Learnings from Peter Thiel

@Joshua Payne | @April 14, 2020 | 4 minute read | Home

Every moment in technological history will only happen once.

Never again will the concept of conventional Internet be groundbreaking. Never again will the idea of cheaper car batteries be revolutionary and radical.

Extending this thought further, the next Larry Page won't be popular for search engines. The next Sebastian Thrun won't be working on online education. The next Elon Musk won't be pioneering space exploration.

These are some thoughts I find super interesting from Peter Thiel - a modern thinker and member of the PayPal mafia. Recently, I've been looking into his views on social norms, unconventional wisdom, the future, and successful businesses.

Before I jump into those areas, let's continue the thought above. I've noticed over time that oftentimes, we view innovation and disruption in a lens of replication, instead of from a prehistorical perspective. Countless entrepreneurs aim to build the next Uber or Airbnb, instead of seeking after the wisdom and mindsets of the founders of these massive companies. If your goal is to build the next SpaceX, you won't be the next Elon Musk. What these massive companies have done right doesn't align with this goal, and so you'll never truly (in my view) get to their level of success.

What these unicorns have done right, in the view of Peter Thiel, is having talented people work on a 'secret' and reach a state of monopoly. Google doesn't have any true competitors in terms of search engines, because its userbase compared to Bing/Yahoo is 10x+ bigger.

I think (from binging Peter Thiel content) that it's important to approach building unicorn companies from this perspective; tackling a problem that people want a solution to, in a monopolistic environment, is how you truly reach the success of Uber.

In continuation, I don't think it makes sense to start a business in a trending, saturated market. Minimal success may be attainable, but in Peter's view, perfect competition competes profits away. Virtually all unicorns took a different approach — PayPal were one of the first to genuinely combine cryptography with currency, completely changing how payments are done today. But their core idea wasn't trendy or conventional — it was a secret. Something people wanted in a monopolistic market, when people themselves didn't even know they wanted PayPal. Insane.

Thought Experiment: what's a conventional market with lots of competitors, and a secret, unaddressed market gap for the travel industry?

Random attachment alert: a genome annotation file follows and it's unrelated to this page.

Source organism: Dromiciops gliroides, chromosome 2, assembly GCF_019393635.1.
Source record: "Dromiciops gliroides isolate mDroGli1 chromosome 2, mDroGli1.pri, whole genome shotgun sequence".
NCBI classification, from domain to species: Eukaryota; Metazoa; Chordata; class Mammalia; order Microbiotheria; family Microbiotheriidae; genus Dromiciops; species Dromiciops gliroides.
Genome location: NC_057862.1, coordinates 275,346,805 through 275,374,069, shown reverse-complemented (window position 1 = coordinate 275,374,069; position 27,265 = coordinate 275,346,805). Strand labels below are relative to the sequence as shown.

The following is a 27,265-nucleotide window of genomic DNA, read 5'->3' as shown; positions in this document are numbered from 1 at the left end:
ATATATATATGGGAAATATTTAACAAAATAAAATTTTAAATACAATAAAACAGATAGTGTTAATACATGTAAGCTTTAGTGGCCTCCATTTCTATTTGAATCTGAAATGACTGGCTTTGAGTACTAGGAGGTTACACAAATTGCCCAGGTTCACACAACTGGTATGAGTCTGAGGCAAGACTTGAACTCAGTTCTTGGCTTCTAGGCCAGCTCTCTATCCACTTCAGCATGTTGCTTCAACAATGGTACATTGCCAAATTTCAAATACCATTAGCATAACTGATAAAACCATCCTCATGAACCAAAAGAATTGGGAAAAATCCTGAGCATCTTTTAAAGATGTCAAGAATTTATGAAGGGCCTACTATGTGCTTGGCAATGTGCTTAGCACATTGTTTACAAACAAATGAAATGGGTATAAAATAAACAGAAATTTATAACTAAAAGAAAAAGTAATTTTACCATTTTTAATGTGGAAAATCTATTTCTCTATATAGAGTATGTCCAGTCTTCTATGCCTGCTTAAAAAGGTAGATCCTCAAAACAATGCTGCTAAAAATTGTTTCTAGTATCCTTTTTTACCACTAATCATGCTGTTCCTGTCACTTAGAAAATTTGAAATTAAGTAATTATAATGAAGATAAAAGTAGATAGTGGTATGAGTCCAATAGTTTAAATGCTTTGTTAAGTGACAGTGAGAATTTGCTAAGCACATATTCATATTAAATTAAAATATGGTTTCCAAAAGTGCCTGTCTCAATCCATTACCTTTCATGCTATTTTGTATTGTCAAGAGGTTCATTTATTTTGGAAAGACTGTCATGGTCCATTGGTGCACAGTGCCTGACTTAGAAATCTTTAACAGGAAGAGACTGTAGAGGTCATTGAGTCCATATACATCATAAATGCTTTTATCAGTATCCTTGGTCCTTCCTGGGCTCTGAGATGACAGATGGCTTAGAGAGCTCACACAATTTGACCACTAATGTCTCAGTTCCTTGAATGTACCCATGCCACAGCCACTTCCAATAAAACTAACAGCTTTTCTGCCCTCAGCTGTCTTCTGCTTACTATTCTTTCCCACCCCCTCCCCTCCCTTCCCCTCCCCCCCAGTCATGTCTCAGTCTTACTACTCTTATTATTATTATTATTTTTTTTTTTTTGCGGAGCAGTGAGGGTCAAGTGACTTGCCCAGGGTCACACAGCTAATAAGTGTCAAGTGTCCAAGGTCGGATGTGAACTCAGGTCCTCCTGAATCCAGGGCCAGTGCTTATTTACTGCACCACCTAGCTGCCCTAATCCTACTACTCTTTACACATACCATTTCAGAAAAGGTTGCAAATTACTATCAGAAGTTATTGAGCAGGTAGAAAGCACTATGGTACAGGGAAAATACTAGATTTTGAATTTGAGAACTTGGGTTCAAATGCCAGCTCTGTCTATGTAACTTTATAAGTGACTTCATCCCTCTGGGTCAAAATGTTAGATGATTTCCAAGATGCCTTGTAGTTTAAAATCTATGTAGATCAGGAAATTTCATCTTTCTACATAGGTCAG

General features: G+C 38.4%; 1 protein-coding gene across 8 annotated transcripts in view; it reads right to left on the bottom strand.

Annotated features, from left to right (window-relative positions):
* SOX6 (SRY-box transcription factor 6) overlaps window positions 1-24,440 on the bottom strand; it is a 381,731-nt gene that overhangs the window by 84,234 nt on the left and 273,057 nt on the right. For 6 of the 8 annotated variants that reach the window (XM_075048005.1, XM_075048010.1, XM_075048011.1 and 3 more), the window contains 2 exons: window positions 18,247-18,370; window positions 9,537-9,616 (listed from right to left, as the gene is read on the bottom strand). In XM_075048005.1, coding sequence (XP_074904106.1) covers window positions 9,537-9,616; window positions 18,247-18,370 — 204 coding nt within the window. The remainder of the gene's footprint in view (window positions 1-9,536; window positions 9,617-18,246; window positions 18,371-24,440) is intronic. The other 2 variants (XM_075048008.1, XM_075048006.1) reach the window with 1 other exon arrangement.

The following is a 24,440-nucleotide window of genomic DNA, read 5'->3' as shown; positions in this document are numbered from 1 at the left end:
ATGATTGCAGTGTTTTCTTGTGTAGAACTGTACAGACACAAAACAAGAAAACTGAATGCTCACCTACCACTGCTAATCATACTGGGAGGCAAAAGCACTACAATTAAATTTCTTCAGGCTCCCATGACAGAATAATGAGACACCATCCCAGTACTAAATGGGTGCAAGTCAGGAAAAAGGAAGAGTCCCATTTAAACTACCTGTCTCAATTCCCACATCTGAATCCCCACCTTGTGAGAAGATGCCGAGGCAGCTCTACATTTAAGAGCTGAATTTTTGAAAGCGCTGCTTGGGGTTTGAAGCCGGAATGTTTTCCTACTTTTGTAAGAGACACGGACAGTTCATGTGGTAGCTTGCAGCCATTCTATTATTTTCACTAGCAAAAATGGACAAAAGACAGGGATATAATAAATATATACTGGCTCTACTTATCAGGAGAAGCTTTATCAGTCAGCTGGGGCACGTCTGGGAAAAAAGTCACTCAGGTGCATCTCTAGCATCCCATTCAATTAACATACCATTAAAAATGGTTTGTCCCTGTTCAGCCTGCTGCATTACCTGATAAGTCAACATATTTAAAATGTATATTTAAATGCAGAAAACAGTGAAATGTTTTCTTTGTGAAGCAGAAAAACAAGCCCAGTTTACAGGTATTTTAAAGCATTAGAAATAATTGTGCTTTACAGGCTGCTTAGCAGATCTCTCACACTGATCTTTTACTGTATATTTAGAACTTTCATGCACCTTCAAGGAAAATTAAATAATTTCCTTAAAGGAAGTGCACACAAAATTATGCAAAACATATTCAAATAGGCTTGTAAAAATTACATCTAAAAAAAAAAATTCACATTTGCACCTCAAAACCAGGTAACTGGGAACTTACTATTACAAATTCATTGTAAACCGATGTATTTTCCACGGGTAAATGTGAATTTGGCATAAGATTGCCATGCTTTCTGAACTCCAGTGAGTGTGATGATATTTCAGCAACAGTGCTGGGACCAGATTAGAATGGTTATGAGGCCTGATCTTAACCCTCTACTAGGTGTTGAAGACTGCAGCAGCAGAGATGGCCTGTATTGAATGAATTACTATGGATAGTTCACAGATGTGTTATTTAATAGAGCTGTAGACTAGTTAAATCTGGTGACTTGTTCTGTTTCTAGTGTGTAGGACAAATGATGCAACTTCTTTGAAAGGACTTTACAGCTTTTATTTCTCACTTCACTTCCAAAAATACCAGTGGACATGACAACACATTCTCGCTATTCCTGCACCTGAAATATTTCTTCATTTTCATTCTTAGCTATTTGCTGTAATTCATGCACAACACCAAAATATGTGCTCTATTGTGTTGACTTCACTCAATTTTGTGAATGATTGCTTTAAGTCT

Peter talks a lot about restaurants when describing why perfect competition doesn't work, but I like this example a lot too. In my view, there's tons of 'good' businesses that are finding ways to make the process of buying flight tickets easier and cheaper. Hopper, Expedia, Trivago... etc.

But what's a secret that no one's really working on, that has the potential to disrupt society as we know it? What if we could reduce airplane costs by 10x through reducing manufacturing costs, or scaling down fuel consumption? What if airplanes aren't the best way to travel globally?

No matter how crazy your ideas seem, based off my learnings, I think getting into the mentality of finding secrets instead of identifying trends is super important. This ties into another one of Peter's mantras — unconventional wisdom.

Thought Experiment: what is something that's true that nobody agrees with you on?

This is a super uncomfortable question that Peter loves to ask in his interviews — not just to push peoples' thinking, but to identify unconventional thinkers. It's easy to believe and conform to the ideas and truths around you, but what's super interesting is how uncomfortable and unpopular the opposite is.

(PS: my answer for now is that laptop design is super annoying. very unflexible and limiting, despite how comfortable my macbook keys are).

How often do we think for ourselves and genuinely ponder about things no one else has discovered or discuss? How often do we prioritize unique and unfound truths over competing over what we already know?

I don't think humans do very often. At a minimum, I haven't (before the past three days). I think learning how to value substance and unconventional wisdom over competition in saturated areas and status is foundational for being a modern thinker (slash smart person).

Some other interesting takeaways from Peter: globalization and technological progress are radically different. It's easy to scale our current technologies, but modern societies can't thrive under the implied stagnation. Without technological progress, we have no future — just widely available solutions to problems that will become obsolete. Peter is a heavy financial backer of innovation within longevity, seasteading and artificial intelligence → advocating for technological singularity. Despite it being far off, he thinks advanced technology is complementary to humanity (not substitutes).

Work on meaningful things and work with extraordinary people. Peter describes extraordinary people as open-minded but stubborn, awesome collaborators, and those who have interesting ideas alongside a combination of interesting traits. I see this as a mix of unconventional thinking, talent and likeability → and extraordinary people are foundational for the success of unicorn companies. (PS: this is the type of person I'm set on becoming :D)


I think it's really interesting to learn from modern thinkers as we do from ancient philosophers. There's few smart, legit people (often in concentrated areas, ie the valley), and learning from them so far has been super enlightening.